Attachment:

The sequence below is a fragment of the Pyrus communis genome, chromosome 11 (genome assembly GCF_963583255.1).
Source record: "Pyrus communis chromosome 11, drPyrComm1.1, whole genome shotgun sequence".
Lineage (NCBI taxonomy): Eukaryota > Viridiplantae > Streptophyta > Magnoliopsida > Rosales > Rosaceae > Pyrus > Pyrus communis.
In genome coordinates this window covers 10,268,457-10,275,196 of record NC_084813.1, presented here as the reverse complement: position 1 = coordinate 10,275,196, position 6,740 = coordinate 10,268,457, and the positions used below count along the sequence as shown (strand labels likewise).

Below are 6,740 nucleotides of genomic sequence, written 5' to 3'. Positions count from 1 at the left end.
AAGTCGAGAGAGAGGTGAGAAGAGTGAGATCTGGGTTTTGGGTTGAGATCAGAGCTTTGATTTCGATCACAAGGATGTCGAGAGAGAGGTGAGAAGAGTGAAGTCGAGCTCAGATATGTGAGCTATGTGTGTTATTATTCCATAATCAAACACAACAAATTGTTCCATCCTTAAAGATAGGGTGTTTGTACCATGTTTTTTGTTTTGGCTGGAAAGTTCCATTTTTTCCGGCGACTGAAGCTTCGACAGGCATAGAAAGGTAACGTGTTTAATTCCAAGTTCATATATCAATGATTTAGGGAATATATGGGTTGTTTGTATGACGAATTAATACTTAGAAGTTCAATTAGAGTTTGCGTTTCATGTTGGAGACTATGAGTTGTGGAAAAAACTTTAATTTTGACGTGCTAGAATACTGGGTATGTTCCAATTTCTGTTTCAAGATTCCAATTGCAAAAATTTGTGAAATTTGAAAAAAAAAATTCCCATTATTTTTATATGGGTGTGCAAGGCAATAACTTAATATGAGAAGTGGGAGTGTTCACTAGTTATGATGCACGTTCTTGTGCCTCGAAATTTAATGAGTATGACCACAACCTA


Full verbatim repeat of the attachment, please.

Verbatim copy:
The sequence below is a fragment of the Pyrus communis genome, chromosome 11 (genome assembly GCF_963583255.1).
Source record: "Pyrus communis chromosome 11, drPyrComm1.1, whole genome shotgun sequence".
Lineage (NCBI taxonomy): Eukaryota > Viridiplantae > Streptophyta > Magnoliopsida > Rosales > Rosaceae > Pyrus > Pyrus communis.
In genome coordinates this window covers 10,268,457-10,275,196 of record NC_084813.1, presented here as the reverse complement: position 1 = coordinate 10,275,196, position 6,740 = coordinate 10,268,457, and the positions used below count along the sequence as shown (strand labels likewise).

Below are 6,740 nucleotides of genomic sequence, written 5' to 3'. Positions count from 1 at the left end.
AAGTCGAGAGAGAGGTGAGAAGAGTGAGATCTGGGTTTTGGGTTGAGATCAGAGCTTTGATTTCGATCACAAGGATGTCGAGAGAGAGGTGAGAAGAGTGAAGTCGAGCTCAGATATGTGAGCTATGTGTGTTATTATTCCATAATCAAACACAACAAATTGTTCCATCCTTAAAGATAGGGTGTTTGTACCATGTTTTTTGTTTTGGCTGGAAAGTTCCATTTTTTCCGGCGACTGAAGCTTCGACAGGCATAGAAAGGTAACGTGTTTAATTCCAAGTTCATATATCAATGATTTAGGGAATATATGGGTTGTTTGTATGACGAATTAATACTTAGAAGTTCAATTAGAGTTTGCGTTTCATGTTGGAGACTATGAGTTGTGGAAAAAACTTTAATTTTGACGTGCTAGAATACTGGGTATGTTCCAATTTCTGTTTCAAGATTCCAATTGCAAAAATTTGTGAAATTTGAAAAAAAAAATTCCCATTATTTTTATATGGGTGTGCAAGGCAATAACTTAATATGAGAAGTGGGAGTGTTCACTAGTTATGATGCACGTTCTTGTGCCTCGAAATTTAATGAGTATGACCACAACCTA